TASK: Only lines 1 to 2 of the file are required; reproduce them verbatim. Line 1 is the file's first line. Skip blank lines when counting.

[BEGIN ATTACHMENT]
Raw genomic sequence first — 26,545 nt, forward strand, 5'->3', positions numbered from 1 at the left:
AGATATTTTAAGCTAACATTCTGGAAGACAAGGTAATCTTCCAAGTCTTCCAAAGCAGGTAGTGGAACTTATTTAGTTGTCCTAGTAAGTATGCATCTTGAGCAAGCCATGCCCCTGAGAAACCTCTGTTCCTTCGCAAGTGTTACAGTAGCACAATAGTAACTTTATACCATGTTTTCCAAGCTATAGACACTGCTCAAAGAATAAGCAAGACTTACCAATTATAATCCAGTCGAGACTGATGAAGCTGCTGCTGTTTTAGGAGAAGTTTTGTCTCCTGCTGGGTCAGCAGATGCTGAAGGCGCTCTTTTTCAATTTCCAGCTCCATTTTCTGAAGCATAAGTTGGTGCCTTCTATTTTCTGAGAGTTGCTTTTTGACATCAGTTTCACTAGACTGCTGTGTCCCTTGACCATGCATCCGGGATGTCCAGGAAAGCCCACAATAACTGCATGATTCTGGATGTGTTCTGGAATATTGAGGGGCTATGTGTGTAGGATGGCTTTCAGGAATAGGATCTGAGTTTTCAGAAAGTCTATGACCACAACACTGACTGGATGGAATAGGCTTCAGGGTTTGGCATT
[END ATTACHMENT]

Raw genomic sequence first — 26,545 nt, forward strand, 5'->3', positions numbered from 1 at the left:
AGATATTTTAAGCTAACATTCTGGAAGACAAGGTAATCTTCCAAGTCTTCCAAAGCAGGTAGTGGAACTTATTTAGTTGTCCTAGTAAGTATGCATCTTGAGCAAGCCATGCCCCTGAGAAACCTCTGTTCCTTCGCAAGTGTTACAGTAGCACAATAGTAACTTTATACCATGTTTTCCAAGCTATAGACACTGCTCAAAGAATAAGCAAGACTTACCAATTATAATCCAGTCGAGACTGATGAAGCTGCTGCTGTTTTAGGAGAAGTTTTGTCTCCTGCTGGGTCAGCAGATGCTGAAGGCGCTCTTTTTCAATTTCCAGCTCCATTTTCTGAAGCATAAGTTGGTGCCTTCTATTTTCTGAGAGTTGCTTTTTGACATCAGTTTCACTAGACTGCTGTGTCCCTTGACCATGCATCCGGGATGTCCAGGAAAGCCCACAATAACTGCATGATTCTGGATGTGTTCTGGAATATTGAGGGGCTATGTGTGTAGGATGGCTTTCAGGAATAGGATCTGAGTTTTCAGAAAGTCTATGACCACAACACTGACTGGATGGAATAGGCTTCAGGGTTTGGCATT